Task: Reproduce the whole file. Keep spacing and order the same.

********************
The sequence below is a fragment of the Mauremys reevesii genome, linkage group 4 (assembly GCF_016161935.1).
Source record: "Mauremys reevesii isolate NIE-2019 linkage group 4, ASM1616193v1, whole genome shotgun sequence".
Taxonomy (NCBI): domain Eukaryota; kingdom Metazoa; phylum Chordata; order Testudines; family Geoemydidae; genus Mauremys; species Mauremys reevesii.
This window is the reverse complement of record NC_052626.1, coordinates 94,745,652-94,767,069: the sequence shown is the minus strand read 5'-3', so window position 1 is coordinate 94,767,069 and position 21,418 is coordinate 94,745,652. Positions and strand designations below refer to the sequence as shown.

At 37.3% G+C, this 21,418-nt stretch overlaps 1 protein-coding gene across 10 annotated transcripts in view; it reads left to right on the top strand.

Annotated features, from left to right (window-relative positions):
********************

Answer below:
The sequence below is a fragment of the Mauremys reevesii genome, linkage group 4 (assembly GCF_016161935.1).
Source record: "Mauremys reevesii isolate NIE-2019 linkage group 4, ASM1616193v1, whole genome shotgun sequence".
Taxonomy (NCBI): domain Eukaryota; kingdom Metazoa; phylum Chordata; order Testudines; family Geoemydidae; genus Mauremys; species Mauremys reevesii.
This window is the reverse complement of record NC_052626.1, coordinates 94,745,652-94,767,069: the sequence shown is the minus strand read 5'-3', so window position 1 is coordinate 94,767,069 and position 21,418 is coordinate 94,745,652. Positions and strand designations below refer to the sequence as shown.

At 37.3% G+C, this 21,418-nt stretch overlaps 1 protein-coding gene across 10 annotated transcripts in view; it reads left to right on the top strand.

Annotated features, from left to right (window-relative positions):